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Ahead of the Miss Natalie was a submarine headed for the base. "Oh, that's just a little one," said Buffkin sleepily. "The Tridents won't be ready for months." Or, as I'd heard, maybe years. The small nuclear sub, about 300 feet long, had a sinister look about it, like some monstrous black shark, sneaking along the channel, half submerged, with only its conning tower and tail fin protruding from the sea. With the red light on its mast pole blinking like an evil eye through the predawn sky, the sub moved on. One couldn't help wondering if a man-made electronic device was drawing the turtles. Perhaps it was some low-frequency vibration coming from the submarine communications systems or the Kennedy Space Center.
All sea turtles have an amazing ability to migrate long distances and to home in on their nesting beaches with a precision that would be the envy of a Trident submarine navigator. Do they use the earth's magnetic field? The sun? Odors carried by ocean currents? Who knows?
Dr. Joseph Kirschvink of Princeton recently discovered microscopic crystals of magnetite in the brains of hatchling loggerhead and green turtles. Magnetite, the "lodestone" from which ancient compasses were made, is a mineral very sensitive to any change in the electrical or magnetic environment. If these microscopic crystals are embedded in receptor organs that enable turtles to respond to magnetic lines of force surrounding the earth, then man-made disorientation is indeed possible.
Whatever the reason loggerheads have been attracted to the Canaveral Channel, they are likely to keep coming. Buffkin said optimistically, "They're going to have to put a turtle catcher on when they dredge this channel from now on. And I hear they're going to have to do it every year or so. They ought to give me the job. Lord knows, I'm experienced enough."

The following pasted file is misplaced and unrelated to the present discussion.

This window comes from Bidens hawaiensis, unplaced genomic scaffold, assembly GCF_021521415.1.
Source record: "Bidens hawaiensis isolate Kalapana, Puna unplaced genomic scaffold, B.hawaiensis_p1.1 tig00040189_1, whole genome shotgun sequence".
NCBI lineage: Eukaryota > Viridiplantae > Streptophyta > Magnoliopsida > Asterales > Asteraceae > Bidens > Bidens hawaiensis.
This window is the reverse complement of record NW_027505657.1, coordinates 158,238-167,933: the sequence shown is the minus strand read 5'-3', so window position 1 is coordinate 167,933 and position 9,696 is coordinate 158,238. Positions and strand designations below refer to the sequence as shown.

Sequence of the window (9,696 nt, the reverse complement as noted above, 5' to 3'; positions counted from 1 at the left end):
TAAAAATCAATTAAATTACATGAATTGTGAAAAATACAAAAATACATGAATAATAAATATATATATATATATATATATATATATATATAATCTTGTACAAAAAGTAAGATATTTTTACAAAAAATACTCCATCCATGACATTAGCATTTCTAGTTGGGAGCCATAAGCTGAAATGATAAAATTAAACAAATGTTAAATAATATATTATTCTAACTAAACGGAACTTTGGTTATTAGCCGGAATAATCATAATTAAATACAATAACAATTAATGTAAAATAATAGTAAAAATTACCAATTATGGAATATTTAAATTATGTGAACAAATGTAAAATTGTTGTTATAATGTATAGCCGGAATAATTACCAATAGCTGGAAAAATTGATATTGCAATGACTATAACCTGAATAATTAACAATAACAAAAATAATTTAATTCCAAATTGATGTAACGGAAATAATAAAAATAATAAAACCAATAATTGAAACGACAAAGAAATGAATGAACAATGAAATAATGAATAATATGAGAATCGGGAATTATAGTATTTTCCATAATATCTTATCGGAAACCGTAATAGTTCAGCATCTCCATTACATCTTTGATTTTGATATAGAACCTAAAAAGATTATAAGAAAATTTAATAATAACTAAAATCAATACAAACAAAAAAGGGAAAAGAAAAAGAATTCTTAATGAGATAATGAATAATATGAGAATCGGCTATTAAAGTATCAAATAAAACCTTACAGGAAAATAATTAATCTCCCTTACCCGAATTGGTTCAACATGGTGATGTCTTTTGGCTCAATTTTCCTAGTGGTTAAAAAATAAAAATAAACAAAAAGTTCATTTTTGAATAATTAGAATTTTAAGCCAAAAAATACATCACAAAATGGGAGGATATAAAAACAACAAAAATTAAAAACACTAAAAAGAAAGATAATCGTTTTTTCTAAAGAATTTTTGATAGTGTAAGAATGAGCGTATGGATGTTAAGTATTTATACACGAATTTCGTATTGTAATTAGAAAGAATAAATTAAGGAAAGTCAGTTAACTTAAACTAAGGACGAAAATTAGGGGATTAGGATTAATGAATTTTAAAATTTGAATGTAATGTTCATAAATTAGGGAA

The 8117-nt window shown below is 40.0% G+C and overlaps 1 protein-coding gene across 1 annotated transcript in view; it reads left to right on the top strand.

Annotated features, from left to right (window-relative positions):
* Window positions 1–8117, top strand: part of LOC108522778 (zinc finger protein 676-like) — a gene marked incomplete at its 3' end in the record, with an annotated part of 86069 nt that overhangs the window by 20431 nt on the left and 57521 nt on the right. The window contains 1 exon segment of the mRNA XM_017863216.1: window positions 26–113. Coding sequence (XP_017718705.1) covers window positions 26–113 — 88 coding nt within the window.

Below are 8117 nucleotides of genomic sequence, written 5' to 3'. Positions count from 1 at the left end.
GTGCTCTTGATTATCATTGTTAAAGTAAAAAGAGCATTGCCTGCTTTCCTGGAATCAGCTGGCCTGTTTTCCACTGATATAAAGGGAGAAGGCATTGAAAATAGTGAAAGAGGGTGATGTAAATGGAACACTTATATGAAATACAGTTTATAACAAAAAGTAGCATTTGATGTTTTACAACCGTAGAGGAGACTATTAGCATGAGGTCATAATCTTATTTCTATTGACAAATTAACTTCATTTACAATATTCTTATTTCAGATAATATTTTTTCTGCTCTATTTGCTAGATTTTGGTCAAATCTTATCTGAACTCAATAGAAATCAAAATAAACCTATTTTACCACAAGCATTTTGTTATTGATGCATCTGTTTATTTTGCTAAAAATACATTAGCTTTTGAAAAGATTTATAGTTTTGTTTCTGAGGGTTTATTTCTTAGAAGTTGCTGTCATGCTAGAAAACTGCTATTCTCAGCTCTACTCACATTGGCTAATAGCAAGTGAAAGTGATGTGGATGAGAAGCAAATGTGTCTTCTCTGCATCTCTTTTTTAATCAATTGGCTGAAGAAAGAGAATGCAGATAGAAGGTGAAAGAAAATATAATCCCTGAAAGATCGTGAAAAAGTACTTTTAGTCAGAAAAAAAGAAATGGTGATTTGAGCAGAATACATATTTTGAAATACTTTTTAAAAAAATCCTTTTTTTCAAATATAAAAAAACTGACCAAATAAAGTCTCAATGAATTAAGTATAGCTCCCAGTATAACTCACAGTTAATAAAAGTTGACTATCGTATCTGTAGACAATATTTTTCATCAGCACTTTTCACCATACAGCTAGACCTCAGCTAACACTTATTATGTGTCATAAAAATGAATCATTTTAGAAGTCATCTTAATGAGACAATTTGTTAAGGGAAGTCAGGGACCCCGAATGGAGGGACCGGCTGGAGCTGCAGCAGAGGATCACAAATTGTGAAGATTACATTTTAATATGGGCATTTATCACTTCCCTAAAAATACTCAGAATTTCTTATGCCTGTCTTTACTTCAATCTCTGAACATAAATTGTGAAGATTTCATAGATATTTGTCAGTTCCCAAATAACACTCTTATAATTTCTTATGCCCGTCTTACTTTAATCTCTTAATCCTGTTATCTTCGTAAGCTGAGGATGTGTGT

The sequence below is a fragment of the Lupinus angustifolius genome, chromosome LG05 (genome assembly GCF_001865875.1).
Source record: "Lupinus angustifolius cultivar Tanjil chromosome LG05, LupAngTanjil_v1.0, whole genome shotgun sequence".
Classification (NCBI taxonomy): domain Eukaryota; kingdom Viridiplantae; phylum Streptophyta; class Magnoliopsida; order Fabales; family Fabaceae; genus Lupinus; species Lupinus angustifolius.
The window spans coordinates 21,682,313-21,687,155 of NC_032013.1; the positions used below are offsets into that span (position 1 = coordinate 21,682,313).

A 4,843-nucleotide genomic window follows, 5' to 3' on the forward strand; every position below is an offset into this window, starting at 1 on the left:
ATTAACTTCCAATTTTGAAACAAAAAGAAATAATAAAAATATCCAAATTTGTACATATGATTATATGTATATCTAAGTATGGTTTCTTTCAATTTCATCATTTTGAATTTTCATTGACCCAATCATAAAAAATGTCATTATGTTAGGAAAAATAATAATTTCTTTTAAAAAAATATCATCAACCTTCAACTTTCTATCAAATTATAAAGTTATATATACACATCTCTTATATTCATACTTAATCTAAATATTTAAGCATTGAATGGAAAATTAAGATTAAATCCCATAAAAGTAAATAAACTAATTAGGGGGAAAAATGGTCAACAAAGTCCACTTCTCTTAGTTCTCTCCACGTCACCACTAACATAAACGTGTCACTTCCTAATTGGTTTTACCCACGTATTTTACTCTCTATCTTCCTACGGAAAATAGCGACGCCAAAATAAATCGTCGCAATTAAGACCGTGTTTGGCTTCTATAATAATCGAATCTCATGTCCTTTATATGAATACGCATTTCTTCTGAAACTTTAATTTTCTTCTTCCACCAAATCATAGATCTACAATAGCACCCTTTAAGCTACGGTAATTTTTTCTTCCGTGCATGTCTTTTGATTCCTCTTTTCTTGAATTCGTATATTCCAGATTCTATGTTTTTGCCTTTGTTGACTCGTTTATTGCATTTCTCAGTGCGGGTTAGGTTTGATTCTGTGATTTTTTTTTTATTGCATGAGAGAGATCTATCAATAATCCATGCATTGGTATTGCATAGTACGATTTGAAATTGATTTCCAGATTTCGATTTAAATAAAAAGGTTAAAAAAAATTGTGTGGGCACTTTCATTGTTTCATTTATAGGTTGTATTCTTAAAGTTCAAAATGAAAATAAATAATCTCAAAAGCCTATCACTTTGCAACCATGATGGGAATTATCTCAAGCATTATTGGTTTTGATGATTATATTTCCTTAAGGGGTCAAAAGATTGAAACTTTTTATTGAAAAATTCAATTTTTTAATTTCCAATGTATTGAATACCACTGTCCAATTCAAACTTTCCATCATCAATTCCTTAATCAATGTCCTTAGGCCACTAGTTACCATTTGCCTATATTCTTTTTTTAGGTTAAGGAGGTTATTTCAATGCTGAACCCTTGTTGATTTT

The Corps of Engineers' turtle-clearing project was deemed a success. By the time the dredge sucked up its last cubic yard of muck on Dec. 4, 1980 and steamed away, the Miss Natalie had caught and relocated 1,249 sea turtles. Fewer than a hundred had been turned into turtle soufflé by the dredge.
With the observers, charter fees, special nets and navigation equipment, the Corps spent more than $350,000 to minimize the damage to a threatened species. Some people complained that it was an outrageous waste of money, but few complained about the $3 million the Corps was spending to dredge the channel and the billions being spent on the Trident submarines, among the most destructive of weapons systems in the world. A matter of priorities.
The engine of the Miss Natalie slowed and Buffkin stepped out on the back deck. "O.K., let's chuck 'em," he said with a yawn. "Another night, another load of cooters."
Happily, Adkins then grabbed a turtle by a fore-flipper and heaved it over the side. Ka-ploosh! Everyone joined in, hurling turtles one right after the other. I stood at the railing, getting splashed, trying to absorb one of the weirdest sights of my life: the heavy-shelled reptiles sailing through the air into the darkness, beating their flippers. For a brief moment they appeared to soar like birds, then they landed like an avalanche of boulders.
When the deck was empty, we headed back to Port Canaveral. Buffkin's gaze picked up the missile-tracking ship moored at the base. "They're going to fire off a missile tomorrow night," he yawned. "That ship will be down range to track it. You ought to hang around and watch the missile go. It's a pretty sight when one lights up the whole sky."
Suddenly, I was struck by the irony of all these ancient sea turtles, which date back 1,975 million years in the fossil records, sleeping in the primordial mud at the foot of the Kennedy Space Center, the base from which man deploys some of his greatest technological devices. All our probes for life elsewhere in the universe are launched from barren concrete slabs on what was once a mangrove swamp, teeming with wading birds and aquatic life. Hordes of these ancient reptiles visited the unspoiled sandy beaches then. But as they lumbered ashore to lay their eggs, thousands were butchered for sale in restaurants, and truckloads of eggs were hauled away to make pound cakes. Now only a relative handful remain.